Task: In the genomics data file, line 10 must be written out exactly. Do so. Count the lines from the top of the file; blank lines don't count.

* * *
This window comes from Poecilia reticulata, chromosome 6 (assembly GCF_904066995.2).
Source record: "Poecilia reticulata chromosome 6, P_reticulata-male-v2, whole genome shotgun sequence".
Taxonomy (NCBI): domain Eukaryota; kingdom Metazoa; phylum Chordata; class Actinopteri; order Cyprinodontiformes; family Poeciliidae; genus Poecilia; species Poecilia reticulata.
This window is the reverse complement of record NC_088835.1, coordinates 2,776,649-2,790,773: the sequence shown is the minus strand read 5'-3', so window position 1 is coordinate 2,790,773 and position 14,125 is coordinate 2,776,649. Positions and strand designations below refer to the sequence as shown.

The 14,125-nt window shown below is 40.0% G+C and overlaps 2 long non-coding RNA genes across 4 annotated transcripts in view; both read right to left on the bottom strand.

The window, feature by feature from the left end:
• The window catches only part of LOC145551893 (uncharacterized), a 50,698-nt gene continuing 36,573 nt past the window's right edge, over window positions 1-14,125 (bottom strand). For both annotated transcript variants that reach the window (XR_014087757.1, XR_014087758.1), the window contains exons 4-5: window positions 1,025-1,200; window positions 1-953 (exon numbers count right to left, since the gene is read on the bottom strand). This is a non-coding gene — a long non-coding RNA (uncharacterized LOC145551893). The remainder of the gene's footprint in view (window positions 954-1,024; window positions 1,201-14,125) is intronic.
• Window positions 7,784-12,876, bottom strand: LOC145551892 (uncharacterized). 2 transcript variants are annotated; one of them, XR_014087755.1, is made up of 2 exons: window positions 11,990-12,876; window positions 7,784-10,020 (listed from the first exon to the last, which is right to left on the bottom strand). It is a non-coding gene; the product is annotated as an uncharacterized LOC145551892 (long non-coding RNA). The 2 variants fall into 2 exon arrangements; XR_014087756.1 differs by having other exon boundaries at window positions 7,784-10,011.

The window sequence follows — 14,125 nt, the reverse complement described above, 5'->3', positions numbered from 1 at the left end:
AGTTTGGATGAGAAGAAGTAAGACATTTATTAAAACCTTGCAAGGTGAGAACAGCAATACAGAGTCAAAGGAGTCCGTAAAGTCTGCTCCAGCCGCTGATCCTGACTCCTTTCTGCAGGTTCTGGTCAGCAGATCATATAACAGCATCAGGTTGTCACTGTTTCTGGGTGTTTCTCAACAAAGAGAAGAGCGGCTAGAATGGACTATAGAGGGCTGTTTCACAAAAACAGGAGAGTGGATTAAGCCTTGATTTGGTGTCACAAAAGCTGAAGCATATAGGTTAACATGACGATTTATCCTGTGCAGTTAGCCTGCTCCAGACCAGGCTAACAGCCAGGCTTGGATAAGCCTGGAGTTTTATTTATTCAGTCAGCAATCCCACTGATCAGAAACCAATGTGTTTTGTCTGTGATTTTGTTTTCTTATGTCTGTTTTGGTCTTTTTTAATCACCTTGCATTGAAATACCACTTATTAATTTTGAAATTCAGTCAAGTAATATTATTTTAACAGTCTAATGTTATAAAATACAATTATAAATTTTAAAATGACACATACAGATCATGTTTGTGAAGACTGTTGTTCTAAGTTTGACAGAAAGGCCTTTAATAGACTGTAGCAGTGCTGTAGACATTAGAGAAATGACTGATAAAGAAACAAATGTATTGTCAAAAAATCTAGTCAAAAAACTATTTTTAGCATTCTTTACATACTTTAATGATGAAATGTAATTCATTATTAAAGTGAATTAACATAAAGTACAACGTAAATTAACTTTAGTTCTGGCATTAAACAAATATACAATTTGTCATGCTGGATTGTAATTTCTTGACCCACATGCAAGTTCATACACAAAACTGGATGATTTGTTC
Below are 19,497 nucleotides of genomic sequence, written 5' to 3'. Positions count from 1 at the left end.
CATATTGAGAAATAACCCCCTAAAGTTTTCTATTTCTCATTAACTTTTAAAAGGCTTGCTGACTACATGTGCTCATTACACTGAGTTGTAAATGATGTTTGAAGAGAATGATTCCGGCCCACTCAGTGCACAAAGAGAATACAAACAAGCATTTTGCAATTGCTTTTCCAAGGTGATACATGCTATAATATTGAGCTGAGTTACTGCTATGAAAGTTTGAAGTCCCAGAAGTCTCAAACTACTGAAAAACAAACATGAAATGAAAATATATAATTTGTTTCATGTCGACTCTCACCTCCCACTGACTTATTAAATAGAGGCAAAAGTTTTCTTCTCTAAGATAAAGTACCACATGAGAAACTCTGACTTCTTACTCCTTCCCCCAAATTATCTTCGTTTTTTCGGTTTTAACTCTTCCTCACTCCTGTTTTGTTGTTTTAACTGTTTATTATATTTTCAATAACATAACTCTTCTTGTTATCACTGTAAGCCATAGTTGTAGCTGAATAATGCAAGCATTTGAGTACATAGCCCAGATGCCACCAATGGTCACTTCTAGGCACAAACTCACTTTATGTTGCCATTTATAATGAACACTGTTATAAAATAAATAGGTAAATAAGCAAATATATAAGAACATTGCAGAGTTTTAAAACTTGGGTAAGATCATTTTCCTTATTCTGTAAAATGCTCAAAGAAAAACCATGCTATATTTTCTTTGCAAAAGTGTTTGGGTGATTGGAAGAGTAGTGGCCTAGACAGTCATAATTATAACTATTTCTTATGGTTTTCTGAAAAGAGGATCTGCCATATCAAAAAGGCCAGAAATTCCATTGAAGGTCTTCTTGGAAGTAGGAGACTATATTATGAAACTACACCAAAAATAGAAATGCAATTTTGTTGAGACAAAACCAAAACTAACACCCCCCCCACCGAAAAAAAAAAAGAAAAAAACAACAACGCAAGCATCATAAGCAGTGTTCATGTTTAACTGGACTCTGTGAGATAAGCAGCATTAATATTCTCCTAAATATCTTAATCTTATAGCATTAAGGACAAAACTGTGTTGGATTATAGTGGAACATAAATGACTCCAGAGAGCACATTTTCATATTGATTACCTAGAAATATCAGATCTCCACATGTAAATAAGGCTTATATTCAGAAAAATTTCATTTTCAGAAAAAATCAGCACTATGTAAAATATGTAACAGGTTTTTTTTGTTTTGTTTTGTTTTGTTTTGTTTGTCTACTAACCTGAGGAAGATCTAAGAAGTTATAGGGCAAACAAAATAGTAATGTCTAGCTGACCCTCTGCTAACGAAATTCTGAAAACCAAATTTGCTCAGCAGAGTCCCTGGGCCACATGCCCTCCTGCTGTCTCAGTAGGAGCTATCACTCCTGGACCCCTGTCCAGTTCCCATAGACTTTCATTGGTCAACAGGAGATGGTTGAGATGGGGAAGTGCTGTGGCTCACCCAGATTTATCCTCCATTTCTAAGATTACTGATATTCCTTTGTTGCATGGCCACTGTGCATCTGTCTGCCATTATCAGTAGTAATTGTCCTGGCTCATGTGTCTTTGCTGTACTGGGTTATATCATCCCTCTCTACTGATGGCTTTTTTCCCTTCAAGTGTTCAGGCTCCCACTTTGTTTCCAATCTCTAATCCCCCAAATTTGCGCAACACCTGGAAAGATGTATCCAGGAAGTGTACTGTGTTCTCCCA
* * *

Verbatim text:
AGTTTGGATGAGAAGAAGTAAGACATTTATTAAAACCTTGCAAGGTGAGAACAGCAATACAGAGTCAAAGGAGTCCGTAAAGTCTGCTCCAGCCGCTGATCCTGACTCCTTTCTGCAGGTTCTGGTCAGCAGATCATATAACAGCATCAGGTTGTCACTGTTTCTGGGTGTTTCTCAACAAAGAGAAGAGCGGCTAGAATGGACTATAGAGGGCTGTTTCACAAAAACAGGAGAGTGGATTAAGCCTTGATTTGGTGTCACAAAAGCTGAAGCATATAGGTTAACATGACGATTTATCCTGTGCAGTTAGCCTGCTCCAGACCAGGCTAACAGCCAGGCTTGGATAAGCCTGGAGTTTTATTTATTCAGTCAGCAATCCCACTGATCAGAAACCAATGTGTTTTGTCTGTGATTTTGTTTTCTTATGTCTGTTTTGGTCTTTTTTAATCACCTTGCATTGAAATACCACTTATTAATTTTGAAATTCAGTCAAGTAATATTATTTTAACAGTCTAATGTTATAAAATACAATTATAAATTTTAAAATGACACATACAGATCATGTTTGTGAAGACTGTTGTTCTAAGTTTGACAGAAAGGCCTTTAATAGACTGTAGCAGTGCTGTAGACATTAGAGAAATGACTGATAAAGAAACAAATGTATTGTCAAAAAATCTAGTCAAAAAACTATTTTTAGCATTCTTTACATACTTTAATGATGAAATGTAATTCATTATTAAAGTGAATTAACATAAAGTACAACGTAAATTAACTTTAGTTCTGGCATTAAACAAATATACAATTTGTCATGCTGGATTGTAATTTCTTGACCCACATGCAAGTTCATACACAAAACTGGATGATTTGTTC